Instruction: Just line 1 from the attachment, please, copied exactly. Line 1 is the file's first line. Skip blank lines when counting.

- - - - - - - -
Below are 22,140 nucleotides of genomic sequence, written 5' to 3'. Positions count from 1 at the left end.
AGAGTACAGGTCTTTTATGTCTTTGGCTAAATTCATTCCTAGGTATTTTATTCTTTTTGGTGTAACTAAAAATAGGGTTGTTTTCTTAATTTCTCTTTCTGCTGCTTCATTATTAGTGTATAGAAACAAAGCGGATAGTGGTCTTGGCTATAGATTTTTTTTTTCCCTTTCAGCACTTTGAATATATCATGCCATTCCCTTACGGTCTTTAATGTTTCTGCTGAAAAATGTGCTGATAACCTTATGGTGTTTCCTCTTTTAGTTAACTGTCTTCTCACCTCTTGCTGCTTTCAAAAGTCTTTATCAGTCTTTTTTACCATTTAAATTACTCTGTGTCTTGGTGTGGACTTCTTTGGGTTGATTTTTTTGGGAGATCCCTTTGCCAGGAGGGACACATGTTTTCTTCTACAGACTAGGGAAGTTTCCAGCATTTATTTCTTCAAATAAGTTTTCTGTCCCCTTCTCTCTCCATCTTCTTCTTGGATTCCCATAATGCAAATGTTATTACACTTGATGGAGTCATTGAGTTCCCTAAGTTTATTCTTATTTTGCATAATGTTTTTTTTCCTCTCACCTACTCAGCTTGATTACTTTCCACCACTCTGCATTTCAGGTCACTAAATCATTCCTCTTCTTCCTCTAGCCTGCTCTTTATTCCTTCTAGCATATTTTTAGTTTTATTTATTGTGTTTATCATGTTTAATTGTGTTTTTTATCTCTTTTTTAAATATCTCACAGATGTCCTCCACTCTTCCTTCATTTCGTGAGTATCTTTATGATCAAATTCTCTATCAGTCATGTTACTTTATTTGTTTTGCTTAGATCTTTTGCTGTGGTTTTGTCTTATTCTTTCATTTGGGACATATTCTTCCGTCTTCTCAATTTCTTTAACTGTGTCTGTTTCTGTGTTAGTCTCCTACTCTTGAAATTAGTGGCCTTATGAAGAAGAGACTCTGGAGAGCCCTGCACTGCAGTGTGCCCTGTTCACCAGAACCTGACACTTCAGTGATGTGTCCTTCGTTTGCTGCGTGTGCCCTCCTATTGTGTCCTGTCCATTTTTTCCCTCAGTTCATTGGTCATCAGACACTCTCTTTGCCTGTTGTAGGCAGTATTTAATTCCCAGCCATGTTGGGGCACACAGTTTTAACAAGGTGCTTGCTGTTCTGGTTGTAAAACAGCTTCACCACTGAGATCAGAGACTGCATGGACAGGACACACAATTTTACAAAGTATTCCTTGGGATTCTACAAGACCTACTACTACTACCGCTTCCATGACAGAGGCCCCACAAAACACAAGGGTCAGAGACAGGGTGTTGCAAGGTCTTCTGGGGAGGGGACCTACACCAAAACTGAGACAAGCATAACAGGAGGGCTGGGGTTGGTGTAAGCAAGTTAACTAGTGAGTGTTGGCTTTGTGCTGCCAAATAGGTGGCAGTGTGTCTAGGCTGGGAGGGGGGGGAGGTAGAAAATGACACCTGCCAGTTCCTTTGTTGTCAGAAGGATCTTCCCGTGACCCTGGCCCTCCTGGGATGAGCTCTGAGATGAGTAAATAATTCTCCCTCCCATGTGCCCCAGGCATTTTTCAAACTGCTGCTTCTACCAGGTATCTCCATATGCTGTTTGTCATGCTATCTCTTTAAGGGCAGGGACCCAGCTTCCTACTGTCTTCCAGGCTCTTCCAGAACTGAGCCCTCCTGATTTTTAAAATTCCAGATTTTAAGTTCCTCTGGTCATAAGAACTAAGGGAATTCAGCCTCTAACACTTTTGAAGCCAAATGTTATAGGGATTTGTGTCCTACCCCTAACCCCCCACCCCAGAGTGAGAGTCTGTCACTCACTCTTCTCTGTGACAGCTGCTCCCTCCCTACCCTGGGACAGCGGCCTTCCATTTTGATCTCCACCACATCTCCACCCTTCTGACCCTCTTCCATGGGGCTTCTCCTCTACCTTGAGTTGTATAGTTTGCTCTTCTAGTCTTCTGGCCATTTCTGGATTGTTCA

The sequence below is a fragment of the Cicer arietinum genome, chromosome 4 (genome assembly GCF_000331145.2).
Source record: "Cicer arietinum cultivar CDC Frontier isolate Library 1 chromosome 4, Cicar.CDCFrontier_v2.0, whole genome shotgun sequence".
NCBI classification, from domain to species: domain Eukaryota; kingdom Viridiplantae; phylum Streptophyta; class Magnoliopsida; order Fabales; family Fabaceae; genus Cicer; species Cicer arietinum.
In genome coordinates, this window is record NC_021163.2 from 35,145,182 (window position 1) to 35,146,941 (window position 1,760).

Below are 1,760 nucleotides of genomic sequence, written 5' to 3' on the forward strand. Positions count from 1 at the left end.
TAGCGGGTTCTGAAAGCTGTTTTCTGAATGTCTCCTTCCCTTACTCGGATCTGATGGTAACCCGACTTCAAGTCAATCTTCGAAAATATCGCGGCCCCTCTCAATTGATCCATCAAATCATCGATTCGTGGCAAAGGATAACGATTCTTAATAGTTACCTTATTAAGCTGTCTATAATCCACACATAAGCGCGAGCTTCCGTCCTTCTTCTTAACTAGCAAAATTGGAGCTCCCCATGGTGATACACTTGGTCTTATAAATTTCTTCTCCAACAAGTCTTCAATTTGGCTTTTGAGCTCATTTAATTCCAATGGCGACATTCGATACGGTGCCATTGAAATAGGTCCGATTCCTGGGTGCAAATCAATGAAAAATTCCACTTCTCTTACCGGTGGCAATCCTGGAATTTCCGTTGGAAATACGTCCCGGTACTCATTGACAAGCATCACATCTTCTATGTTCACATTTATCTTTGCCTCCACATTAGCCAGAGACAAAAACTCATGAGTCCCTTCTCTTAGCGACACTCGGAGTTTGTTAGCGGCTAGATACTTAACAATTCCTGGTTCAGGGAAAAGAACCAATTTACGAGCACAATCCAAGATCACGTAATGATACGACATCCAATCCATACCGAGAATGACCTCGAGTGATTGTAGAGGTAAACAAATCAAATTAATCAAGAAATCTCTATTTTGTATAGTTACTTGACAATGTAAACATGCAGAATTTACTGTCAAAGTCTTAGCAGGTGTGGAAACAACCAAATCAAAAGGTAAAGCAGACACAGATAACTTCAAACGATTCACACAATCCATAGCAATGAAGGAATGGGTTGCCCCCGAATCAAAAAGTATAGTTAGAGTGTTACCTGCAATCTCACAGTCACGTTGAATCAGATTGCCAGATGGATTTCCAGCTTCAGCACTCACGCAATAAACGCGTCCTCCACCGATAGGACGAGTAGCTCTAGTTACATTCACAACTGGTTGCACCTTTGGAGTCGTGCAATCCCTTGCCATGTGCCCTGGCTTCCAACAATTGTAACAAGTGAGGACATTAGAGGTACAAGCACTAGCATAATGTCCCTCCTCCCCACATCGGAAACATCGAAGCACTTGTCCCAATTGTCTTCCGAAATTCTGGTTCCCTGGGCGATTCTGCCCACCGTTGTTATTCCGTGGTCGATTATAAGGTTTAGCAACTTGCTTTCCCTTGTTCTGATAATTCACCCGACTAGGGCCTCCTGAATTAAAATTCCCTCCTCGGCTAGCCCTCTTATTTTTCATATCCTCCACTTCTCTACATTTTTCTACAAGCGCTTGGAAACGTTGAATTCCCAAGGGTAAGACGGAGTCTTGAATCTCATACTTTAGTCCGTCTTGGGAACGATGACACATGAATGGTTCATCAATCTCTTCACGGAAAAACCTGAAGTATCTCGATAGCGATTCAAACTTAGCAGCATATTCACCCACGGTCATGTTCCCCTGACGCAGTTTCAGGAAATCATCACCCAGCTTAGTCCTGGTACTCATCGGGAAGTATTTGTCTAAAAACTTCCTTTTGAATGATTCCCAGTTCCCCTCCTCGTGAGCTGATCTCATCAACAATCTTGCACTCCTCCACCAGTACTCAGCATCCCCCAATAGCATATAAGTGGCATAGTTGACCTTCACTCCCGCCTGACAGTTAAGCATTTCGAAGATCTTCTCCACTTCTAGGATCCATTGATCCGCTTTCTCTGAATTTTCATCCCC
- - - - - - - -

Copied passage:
Below are 22,140 nucleotides of genomic sequence, written 5' to 3'. Positions count from 1 at the left end.